2. One key item missing is the first “part” of the two-part tariff is considered an educational donation, and is thus tax-deductible and sometimes matchable by your employer.

  3. I’m having a hard time getting worked up over this “two part” system…So what? No one forces anyone at Tennessee or Missouri..or anywhere else to pay the up front entry fee. If it bothers some college professors then I have a piece of advice for them..look at that fee as a Title IX contribution. Title IX is a liberal’s version of strong arming college sport’s programs..someone has to why not the guy who owns the big Mercedes dealership in town who wants to feel important?

    Also…why would anyone think that the additional fee would prevent someone from reselling tickets at a profit? If you don’t have season ducats and want to see Florida v Tennessee or LSU you pay the going freight. That’s life at the NCAA elite level…where Coaches and ADs live very large and walk when it suits them..and players who sneak a few extra buck from alums are huge cheats!

  4. Two part tariffs, like any form of price discrimination, are possible because the seller of the product has some degree of market power. In other words, unlike under perfect competition where no firm (and no consumer) has the ability to affect price, the existence of market power generally means that the seller is a price setter. Price setting means that price is greater than marginal cost, and that means that resources are not allocated efficiently. So one objection to the two part tariff that has nothing to do with liberals or conservatives and everything to do with the best use of scarce resources is simply that the universities that engage in such behavior are implementing an inefficient use of resources. Economists as a lot generally are opposed to wasteful uses of resources.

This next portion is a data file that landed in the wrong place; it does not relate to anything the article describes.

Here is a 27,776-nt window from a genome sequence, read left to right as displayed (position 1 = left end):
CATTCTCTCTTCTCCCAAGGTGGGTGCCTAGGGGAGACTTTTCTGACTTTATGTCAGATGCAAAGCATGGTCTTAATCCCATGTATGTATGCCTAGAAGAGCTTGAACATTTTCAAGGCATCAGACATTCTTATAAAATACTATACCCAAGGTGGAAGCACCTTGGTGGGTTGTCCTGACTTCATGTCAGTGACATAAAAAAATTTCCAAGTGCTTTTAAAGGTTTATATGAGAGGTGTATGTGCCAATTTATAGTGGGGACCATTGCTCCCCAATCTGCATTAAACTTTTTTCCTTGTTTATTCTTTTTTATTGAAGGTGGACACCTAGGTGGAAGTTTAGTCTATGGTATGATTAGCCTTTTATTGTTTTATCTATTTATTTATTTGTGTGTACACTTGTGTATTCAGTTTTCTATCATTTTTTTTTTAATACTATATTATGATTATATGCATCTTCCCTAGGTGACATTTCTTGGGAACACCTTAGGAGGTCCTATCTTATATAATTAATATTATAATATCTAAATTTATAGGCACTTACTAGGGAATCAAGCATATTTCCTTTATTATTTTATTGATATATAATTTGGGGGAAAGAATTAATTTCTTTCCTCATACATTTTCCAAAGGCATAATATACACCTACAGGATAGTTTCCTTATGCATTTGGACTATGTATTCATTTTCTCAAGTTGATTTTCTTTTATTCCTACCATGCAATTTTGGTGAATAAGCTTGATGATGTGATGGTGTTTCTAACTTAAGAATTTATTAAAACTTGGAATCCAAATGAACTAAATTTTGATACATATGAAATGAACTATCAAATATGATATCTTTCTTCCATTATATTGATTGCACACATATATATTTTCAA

The use of the two part tariff by a public entity is also objectionable on the grounds that the public sector objective function and the private sector objective function perhaps ought to be different. The two part tariff transfers surplus from the purchaser to the seller. A private firm has the obvious and reasonable objective to maximize its profits, subject to the restrictions of the law, and so on. When person buys a PSL or a membership to Sam’s club, they do so voluntarily and the firm is doing what its shareholders expect, maximizing profits. When a person pays the mandatory fee for the right to purchase season tickets from a public university, then the government is extracting the maximum surplus possible from its citizens. It is not so clear that a public sector entity should be engaged in that type of activity.

  5. “Price setting means that price is greater than marginal cost, and that means that resources are not allocated efficiently. So one objection to the two part tariff that has nothing to do with liberals or conservatives and everything to do with the best use of scarce resources is simply that the universities that engage in such behavior are implementing an inefficient use of resources. Economists as a lot generally are opposed to wasteful uses of resources.”

    Dennis, I’m not sure I agree with this in the case of professional or college sports in all cases. This is especcially the case if a team is selling out…an economist should be indifferent to where the welfare goes, making the use of a price discrimination tool pretty ambiguous. The number of seats available are fixed, so the idea that the sports product is being produced inefficiently may not hold here if the cost of building more seats exceeds the price that could be charged for nosebleeds. And that’s leaving out the fact that season tickets for high-donating alumni are for ‘good’ seats–which are limited not by the university but by the nature of viewing a sporting event–could even be considered completely different products from someone buying season tickets (or single game tickets) in the nosebleed section.

    Whether or not these exogenous limits on supply would constitute an inefficiency in production is for someone who knows much more about economics than I do. Maybe it is the case, but I don’t think it’s any less efficient than providing those same seats at marginal cost, since the supply is still the same either way.

    As for the idea that university athletic departments are a public entity, that seems like a stretch whether or not they consider themselves ‘nonprofit’. The money spent goes directly back into the athletic department, and is redistributed about there, rather than being redistributed elsewhere.